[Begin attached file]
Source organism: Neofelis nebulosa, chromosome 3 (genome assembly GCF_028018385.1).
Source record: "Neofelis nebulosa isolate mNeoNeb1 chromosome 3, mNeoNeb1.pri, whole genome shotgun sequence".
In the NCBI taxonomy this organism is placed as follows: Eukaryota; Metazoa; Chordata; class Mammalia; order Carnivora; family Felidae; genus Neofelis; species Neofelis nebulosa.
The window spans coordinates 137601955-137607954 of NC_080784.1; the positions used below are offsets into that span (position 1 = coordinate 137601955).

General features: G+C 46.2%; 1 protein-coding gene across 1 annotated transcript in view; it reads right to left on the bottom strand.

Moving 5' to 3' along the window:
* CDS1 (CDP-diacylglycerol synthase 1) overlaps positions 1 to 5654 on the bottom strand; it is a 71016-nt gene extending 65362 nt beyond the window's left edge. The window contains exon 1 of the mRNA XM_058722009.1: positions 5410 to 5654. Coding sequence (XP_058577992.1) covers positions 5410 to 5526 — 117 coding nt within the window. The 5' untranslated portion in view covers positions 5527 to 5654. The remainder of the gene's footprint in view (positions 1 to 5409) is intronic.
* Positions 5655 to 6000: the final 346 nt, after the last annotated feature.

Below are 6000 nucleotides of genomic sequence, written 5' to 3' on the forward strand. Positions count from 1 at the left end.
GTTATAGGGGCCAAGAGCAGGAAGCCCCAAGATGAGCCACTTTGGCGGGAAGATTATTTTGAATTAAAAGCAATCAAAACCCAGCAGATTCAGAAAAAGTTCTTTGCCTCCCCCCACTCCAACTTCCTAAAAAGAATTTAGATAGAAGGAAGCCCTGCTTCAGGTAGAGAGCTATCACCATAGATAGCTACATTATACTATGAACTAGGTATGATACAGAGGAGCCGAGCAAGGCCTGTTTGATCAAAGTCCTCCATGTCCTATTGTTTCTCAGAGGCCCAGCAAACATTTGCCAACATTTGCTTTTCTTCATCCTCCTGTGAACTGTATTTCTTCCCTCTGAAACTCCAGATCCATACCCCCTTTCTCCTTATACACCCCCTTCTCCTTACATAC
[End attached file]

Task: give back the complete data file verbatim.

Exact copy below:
Source organism: Neofelis nebulosa, chromosome 3 (genome assembly GCF_028018385.1).
Source record: "Neofelis nebulosa isolate mNeoNeb1 chromosome 3, mNeoNeb1.pri, whole genome shotgun sequence".
In the NCBI taxonomy this organism is placed as follows: Eukaryota; Metazoa; Chordata; class Mammalia; order Carnivora; family Felidae; genus Neofelis; species Neofelis nebulosa.
The window spans coordinates 137601955-137607954 of NC_080784.1; the positions used below are offsets into that span (position 1 = coordinate 137601955).

General features: G+C 46.2%; 1 protein-coding gene across 1 annotated transcript in view; it reads right to left on the bottom strand.

Moving 5' to 3' along the window:
* CDS1 (CDP-diacylglycerol synthase 1) overlaps positions 1 to 5654 on the bottom strand; it is a 71016-nt gene extending 65362 nt beyond the window's left edge. The window contains exon 1 of the mRNA XM_058722009.1: positions 5410 to 5654. Coding sequence (XP_058577992.1) covers positions 5410 to 5526 — 117 coding nt within the window. The 5' untranslated portion in view covers positions 5527 to 5654. The remainder of the gene's footprint in view (positions 1 to 5409) is intronic.
* Positions 5655 to 6000: the final 346 nt, after the last annotated feature.

Below are 6000 nucleotides of genomic sequence, written 5' to 3' on the forward strand. Positions count from 1 at the left end.
GTTATAGGGGCCAAGAGCAGGAAGCCCCAAGATGAGCCACTTTGGCGGGAAGATTATTTTGAATTAAAAGCAATCAAAACCCAGCAGATTCAGAAAAAGTTCTTTGCCTCCCCCCACTCCAACTTCCTAAAAAGAATTTAGATAGAAGGAAGCCCTGCTTCAGGTAGAGAGCTATCACCATAGATAGCTACATTATACTATGAACTAGGTATGATACAGAGGAGCCGAGCAAGGCCTGTTTGATCAAAGTCCTCCATGTCCTATTGTTTCTCAGAGGCCCAGCAAACATTTGCCAACATTTGCTTTTCTTCATCCTCCTGTGAACTGTATTTCTTCCCTCTGAAACTCCAGATCCATACCCCCTTTCTCCTTATACACCCCCTTCTCCTTACATAC